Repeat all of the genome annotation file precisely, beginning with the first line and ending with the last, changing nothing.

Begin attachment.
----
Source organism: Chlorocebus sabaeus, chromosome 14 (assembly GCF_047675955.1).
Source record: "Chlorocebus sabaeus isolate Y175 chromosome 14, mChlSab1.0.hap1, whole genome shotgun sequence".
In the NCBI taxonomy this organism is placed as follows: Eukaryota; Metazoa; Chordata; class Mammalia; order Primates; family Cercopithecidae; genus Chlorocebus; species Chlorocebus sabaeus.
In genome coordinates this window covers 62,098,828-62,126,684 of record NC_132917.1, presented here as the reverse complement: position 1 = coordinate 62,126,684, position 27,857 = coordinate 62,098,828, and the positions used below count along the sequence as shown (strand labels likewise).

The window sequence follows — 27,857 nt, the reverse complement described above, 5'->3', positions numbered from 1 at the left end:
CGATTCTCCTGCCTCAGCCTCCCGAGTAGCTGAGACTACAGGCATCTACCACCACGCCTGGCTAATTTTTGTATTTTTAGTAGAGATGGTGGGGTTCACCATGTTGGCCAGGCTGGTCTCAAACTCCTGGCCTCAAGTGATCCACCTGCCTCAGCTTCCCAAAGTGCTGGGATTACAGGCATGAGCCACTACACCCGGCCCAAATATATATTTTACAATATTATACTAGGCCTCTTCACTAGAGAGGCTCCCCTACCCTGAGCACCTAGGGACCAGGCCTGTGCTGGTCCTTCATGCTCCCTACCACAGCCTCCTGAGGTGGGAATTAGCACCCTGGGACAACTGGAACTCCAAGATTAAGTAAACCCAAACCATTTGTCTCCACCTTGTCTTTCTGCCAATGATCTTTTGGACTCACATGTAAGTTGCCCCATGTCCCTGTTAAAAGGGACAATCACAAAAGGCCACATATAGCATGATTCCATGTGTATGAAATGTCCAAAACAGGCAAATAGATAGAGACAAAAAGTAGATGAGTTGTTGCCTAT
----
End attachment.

Source organism: Chlorocebus sabaeus, chromosome 14 (assembly GCF_047675955.1).
Source record: "Chlorocebus sabaeus isolate Y175 chromosome 14, mChlSab1.0.hap1, whole genome shotgun sequence".
In the NCBI taxonomy this organism is placed as follows: Eukaryota; Metazoa; Chordata; class Mammalia; order Primates; family Cercopithecidae; genus Chlorocebus; species Chlorocebus sabaeus.
In genome coordinates this window covers 62,098,828-62,126,684 of record NC_132917.1, presented here as the reverse complement: position 1 = coordinate 62,126,684, position 27,857 = coordinate 62,098,828, and the positions used below count along the sequence as shown (strand labels likewise).

The window sequence follows — 27,857 nt, the reverse complement described above, 5'->3', positions numbered from 1 at the left end:
CGATTCTCCTGCCTCAGCCTCCCGAGTAGCTGAGACTACAGGCATCTACCACCACGCCTGGCTAATTTTTGTATTTTTAGTAGAGATGGTGGGGTTCACCATGTTGGCCAGGCTGGTCTCAAACTCCTGGCCTCAAGTGATCCACCTGCCTCAGCTTCCCAAAGTGCTGGGATTACAGGCATGAGCCACTACACCCGGCCCAAATATATATTTTACAATATTATACTAGGCCTCTTCACTAGAGAGGCTCCCCTACCCTGAGCACCTAGGGACCAGGCCTGTGCTGGTCCTTCATGCTCCCTACCACAGCCTCCTGAGGTGGGAATTAGCACCCTGGGACAACTGGAACTCCAAGATTAAGTAAACCCAAACCATTTGTCTCCACCTTGTCTTTCTGCCAATGATCTTTTGGACTCACATGTAAGTTGCCCCATGTCCCTGTTAAAAGGGACAATCACAAAAGGCCACATATAGCATGATTCCATGTGTATGAAATGTCCAAAACAGGCAAATAGATAGAGACAAAAAGTAGATGAGTTGTTGCCTAT